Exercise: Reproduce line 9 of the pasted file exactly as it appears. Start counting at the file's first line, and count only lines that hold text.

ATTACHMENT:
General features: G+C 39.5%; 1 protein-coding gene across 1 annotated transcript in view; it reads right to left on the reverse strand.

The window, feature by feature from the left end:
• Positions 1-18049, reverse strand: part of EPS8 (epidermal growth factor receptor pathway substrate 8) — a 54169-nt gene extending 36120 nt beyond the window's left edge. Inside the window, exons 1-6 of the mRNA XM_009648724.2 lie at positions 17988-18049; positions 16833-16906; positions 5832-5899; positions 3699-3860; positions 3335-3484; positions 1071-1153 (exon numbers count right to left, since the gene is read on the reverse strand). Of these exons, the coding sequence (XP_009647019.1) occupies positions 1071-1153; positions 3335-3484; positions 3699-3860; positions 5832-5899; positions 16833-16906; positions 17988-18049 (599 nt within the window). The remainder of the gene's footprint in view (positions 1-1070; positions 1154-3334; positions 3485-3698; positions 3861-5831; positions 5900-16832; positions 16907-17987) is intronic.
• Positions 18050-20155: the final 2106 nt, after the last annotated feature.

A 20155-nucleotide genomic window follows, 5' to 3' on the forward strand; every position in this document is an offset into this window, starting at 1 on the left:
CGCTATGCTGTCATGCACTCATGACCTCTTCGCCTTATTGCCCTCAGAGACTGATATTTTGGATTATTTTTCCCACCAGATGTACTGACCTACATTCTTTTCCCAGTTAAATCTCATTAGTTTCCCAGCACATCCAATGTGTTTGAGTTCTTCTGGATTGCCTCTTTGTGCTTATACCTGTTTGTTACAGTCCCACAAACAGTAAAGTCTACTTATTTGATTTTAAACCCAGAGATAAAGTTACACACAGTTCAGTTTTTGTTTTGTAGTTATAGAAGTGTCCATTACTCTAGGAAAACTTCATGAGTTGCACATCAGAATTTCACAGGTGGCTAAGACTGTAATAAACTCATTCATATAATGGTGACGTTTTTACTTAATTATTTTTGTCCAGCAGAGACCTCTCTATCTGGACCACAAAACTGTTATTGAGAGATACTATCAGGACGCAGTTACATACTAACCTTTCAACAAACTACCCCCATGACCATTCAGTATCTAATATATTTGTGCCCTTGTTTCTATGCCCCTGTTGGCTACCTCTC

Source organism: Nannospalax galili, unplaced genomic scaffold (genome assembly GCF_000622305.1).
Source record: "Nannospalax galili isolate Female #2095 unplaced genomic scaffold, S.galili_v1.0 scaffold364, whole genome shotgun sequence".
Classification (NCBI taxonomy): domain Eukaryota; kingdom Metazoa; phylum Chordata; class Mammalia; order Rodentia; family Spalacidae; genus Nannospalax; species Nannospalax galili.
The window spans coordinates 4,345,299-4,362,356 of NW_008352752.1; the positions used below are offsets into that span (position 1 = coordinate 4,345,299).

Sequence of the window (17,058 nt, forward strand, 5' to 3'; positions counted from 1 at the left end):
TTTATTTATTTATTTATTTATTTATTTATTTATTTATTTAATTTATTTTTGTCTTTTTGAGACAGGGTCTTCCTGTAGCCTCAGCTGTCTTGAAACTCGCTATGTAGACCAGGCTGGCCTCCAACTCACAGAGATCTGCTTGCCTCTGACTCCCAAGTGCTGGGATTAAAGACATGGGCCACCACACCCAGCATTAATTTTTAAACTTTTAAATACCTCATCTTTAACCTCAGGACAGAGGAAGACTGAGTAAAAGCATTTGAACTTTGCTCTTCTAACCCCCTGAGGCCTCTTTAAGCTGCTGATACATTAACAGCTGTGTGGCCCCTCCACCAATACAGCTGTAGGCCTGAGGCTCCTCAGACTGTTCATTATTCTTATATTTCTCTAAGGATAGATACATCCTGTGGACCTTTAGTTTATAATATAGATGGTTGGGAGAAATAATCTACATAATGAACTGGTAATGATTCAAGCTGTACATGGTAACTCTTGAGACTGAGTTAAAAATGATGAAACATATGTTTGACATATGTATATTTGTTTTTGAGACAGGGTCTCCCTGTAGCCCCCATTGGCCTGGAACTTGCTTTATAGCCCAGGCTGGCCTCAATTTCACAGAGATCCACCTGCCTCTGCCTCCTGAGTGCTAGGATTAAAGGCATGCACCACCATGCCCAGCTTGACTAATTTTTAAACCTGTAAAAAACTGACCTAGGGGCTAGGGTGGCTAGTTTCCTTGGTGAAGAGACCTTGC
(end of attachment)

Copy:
Classification (NCBI taxonomy): domain Eukaryota; kingdom Metazoa; phylum Chordata; class Mammalia; order Rodentia; family Spalacidae; genus Nannospalax; species Nannospalax galili.